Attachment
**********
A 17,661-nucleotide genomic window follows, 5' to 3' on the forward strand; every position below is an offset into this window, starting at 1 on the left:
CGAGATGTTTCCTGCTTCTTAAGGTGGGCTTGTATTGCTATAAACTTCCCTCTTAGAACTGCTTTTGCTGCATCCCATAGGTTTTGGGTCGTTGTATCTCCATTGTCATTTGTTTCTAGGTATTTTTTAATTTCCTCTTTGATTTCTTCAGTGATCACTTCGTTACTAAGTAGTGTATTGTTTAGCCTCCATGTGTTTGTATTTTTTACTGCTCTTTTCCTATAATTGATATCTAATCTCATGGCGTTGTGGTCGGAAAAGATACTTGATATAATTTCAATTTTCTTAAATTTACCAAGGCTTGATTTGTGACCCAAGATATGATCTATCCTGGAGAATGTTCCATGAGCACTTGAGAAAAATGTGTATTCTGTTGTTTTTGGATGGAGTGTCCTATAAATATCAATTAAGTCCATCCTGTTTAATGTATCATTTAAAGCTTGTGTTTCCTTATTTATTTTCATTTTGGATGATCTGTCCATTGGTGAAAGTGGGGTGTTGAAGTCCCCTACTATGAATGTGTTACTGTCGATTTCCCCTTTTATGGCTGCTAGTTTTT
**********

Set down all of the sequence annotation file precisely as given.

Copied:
A 17,661-nucleotide genomic window follows, 5' to 3' on the forward strand; every position below is an offset into this window, starting at 1 on the left:
CGAGATGTTTCCTGCTTCTTAAGGTGGGCTTGTATTGCTATAAACTTCCCTCTTAGAACTGCTTTTGCTGCATCCCATAGGTTTTGGGTCGTTGTATCTCCATTGTCATTTGTTTCTAGGTATTTTTTAATTTCCTCTTTGATTTCTTCAGTGATCACTTCGTTACTAAGTAGTGTATTGTTTAGCCTCCATGTGTTTGTATTTTTTACTGCTCTTTTCCTATAATTGATATCTAATCTCATGGCGTTGTGGTCGGAAAAGATACTTGATATAATTTCAATTTTCTTAAATTTACCAAGGCTTGATTTGTGACCCAAGATATGATCTATCCTGGAGAATGTTCCATGAGCACTTGAGAAAAATGTGTATTCTGTTGTTTTTGGATGGAGTGTCCTATAAATATCAATTAAGTCCATCCTGTTTAATGTATCATTTAAAGCTTGTGTTTCCTTATTTATTTTCATTTTGGATGATCTGTCCATTGGTGAAAGTGGGGTGTTGAAGTCCCCTACTATGAATGTGTTACTGTCGATTTCCCCTTTTATGGCTGCTAGTTTTT